The libertine Outlaw is defined by sexual excess; but her orgiastic wantonness does not come cheaply. Outlaw’s master briefly reminds her that he saved her from prison in exchange for her outlandish sexual favors. The fact that she can traverse the two time periods in question means that she carries the trauma of historical sexual repression into the present. That said, sexual repression did not end with the Soviet era, but continues to contaminate the contemporary moment. One of the sexualities that was repressed in the Soviet Union was homosexuality: in fact, male homosexuality was outlawed from 1933 to 1993. Female homosexuality, when it was not ignored, was treated as a psychiatric disorder. In the film, we have a glimpse of forced incarceration (to a mental institution?) of the General as a punitive measure for his liaison with Nina. Notably, when Nina escapes the government agents who have just taken the General away, she hides in a closet. Eventually, Nina manages to evade direct reprisal from the state but has to burn her feminine possessions clandestinely in the forest in order to conceal her identity. The teacher, a closeted gay man, an aesthete, and a misogynist, is a curious character assembled out of the debris of the two epochs. First, he accidentally comes into possession of Alpha’s girlfriend’s bra, and later, Nina’s discarded red heels and raincoat somehow appear in his office (along with an apparition of Nina herself). He puts these feminine items on and, like the cross-dressing teacher in Xavier Dolan’s Laurence Anyways (2012), elegantly walks away under the gaze of the speechless principal. Is this scene, where the teacher is liberated, meant to avenge the state’s violence against Nina? Or is it meant to show that the possibility of constructing one’s gender out of the scraps of another’s interrupted and ultimately unsuccessful attempt is doomed from the beginning?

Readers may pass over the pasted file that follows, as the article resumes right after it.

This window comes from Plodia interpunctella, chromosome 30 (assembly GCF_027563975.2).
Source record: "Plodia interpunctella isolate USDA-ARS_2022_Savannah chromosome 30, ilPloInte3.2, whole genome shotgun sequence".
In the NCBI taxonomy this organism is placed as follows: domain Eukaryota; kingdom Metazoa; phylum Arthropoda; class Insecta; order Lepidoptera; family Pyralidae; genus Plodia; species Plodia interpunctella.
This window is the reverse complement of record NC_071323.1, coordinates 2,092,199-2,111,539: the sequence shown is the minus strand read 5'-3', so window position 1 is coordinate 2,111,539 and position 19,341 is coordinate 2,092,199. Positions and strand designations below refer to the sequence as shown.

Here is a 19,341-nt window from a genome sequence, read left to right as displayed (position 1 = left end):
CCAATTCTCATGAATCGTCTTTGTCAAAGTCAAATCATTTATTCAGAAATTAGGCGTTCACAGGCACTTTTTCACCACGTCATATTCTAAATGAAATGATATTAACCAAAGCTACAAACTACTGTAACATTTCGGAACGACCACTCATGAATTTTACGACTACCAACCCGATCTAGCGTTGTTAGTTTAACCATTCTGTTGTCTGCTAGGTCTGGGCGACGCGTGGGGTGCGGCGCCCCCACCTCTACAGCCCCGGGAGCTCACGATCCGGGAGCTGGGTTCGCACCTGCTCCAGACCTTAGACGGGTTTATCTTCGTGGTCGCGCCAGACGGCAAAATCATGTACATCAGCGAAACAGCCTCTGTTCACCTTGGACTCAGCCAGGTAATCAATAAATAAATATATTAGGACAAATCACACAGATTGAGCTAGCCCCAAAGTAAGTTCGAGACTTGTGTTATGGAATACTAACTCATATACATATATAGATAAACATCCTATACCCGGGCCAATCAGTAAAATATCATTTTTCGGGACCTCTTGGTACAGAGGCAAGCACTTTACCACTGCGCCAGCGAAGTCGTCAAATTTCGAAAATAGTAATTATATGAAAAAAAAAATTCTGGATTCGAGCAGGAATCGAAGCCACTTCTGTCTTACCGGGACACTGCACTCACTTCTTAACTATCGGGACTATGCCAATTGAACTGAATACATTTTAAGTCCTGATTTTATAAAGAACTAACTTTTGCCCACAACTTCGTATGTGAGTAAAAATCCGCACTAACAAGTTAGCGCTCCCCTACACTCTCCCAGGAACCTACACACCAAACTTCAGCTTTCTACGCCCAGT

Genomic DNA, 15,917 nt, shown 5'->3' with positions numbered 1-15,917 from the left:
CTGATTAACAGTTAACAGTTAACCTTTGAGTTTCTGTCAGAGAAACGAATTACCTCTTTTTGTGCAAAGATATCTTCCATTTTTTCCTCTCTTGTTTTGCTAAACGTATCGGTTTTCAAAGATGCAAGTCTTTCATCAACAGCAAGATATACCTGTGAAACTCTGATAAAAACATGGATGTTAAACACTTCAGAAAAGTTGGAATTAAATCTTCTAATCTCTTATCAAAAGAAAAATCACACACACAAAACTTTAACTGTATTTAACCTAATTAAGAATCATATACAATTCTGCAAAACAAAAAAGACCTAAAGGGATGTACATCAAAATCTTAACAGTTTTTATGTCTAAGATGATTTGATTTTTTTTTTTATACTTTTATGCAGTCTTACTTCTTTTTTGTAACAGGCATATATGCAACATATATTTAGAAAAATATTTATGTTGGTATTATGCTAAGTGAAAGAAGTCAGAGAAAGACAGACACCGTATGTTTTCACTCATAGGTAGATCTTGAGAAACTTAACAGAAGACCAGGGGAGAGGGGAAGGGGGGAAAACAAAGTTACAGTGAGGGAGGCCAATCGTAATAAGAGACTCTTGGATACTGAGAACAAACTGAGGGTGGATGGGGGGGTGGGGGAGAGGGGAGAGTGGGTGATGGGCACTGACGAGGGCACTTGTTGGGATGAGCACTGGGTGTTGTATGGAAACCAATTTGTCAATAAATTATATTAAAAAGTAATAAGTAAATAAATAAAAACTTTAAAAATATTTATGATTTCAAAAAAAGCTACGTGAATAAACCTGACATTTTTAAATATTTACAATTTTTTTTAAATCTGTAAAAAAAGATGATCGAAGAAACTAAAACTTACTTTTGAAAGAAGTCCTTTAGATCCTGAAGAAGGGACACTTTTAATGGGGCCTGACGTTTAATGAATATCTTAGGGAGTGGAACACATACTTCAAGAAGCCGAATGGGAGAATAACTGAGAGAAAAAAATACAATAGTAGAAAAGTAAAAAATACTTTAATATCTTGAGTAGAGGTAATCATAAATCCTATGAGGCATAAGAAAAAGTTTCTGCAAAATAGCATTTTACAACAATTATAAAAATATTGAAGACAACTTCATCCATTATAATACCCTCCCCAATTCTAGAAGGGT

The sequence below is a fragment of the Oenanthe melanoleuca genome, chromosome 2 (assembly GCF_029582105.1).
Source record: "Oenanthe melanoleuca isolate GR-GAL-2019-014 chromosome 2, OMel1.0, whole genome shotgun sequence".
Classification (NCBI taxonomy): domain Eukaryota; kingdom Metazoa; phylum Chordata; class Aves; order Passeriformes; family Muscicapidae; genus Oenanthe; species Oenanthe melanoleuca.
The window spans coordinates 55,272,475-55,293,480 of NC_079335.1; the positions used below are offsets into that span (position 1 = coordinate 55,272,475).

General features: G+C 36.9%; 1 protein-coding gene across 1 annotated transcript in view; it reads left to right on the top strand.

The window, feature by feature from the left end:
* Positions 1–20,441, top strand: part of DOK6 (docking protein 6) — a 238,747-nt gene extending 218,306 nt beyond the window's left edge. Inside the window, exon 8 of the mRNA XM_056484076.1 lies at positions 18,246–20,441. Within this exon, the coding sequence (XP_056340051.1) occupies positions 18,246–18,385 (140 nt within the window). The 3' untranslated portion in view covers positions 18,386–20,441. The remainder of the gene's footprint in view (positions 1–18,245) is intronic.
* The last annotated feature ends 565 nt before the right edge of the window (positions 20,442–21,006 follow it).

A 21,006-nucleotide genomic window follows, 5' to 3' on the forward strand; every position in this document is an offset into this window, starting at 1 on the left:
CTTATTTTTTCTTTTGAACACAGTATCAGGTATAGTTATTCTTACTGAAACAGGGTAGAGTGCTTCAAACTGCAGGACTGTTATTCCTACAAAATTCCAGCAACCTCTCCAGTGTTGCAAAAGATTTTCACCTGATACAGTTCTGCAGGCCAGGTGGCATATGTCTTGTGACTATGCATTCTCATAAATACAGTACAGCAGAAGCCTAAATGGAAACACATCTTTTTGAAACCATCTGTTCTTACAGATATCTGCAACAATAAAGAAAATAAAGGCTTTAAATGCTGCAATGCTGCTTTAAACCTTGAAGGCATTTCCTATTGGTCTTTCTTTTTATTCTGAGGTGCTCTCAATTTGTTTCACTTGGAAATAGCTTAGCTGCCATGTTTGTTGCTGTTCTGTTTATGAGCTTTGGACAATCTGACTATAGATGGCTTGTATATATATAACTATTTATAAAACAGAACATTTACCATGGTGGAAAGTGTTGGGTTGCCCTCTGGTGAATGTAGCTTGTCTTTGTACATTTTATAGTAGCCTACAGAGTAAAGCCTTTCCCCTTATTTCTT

outlawThe film Outlaw does not offer a realistic portrayal of characters’ experiences of love; instead the film develops a discursive understanding of love. The concept of love is discussed by the teacher as a binary between two forms of Eros as described in Plato’s Phaedrus: celestial (love towards boys) and mundane love. You can die for celestial love, which the General and Nina share. Nina tells the General that many people are misled by the shock value of Nabokov’s Lolita, which in fact is a novel about love and not earthly carnality. Outlaw appears to replicate the book’s mechanism: to test its viewers if they can discern the love story through repeated images of gratuitous sex (such as, the mechanical sex between Alpha and his girlfriend, or between heartbroken Nikita—who has been denied the celestial Alpha’s love—and a faceless man). Passionless sex is opposed to the authentic love between Nina and the General, whose sexual activity in the car or in the hotel remains unseen in the film.